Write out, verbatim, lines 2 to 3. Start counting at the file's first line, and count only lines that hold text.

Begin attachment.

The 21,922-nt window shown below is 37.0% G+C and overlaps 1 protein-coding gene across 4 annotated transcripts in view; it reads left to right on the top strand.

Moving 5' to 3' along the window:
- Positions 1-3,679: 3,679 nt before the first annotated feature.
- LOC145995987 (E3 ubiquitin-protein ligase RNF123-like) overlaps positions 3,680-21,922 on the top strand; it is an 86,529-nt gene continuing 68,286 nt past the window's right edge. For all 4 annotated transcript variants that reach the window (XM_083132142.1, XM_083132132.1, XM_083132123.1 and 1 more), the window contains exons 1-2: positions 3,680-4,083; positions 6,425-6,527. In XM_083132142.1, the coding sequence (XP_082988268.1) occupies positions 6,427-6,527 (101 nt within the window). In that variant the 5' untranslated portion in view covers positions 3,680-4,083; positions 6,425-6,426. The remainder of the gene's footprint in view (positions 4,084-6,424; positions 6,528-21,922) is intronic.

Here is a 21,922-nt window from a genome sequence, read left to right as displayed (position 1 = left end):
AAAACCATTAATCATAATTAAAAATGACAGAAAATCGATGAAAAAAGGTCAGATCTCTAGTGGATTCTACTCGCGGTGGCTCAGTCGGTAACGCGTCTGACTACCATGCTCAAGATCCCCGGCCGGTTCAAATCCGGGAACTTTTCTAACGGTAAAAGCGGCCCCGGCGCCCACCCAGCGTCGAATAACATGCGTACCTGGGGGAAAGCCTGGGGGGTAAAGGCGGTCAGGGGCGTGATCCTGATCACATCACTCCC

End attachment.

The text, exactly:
Moving 5' to 3' along the window:
- Positions 1-3,679: 3,679 nt before the first annotated feature.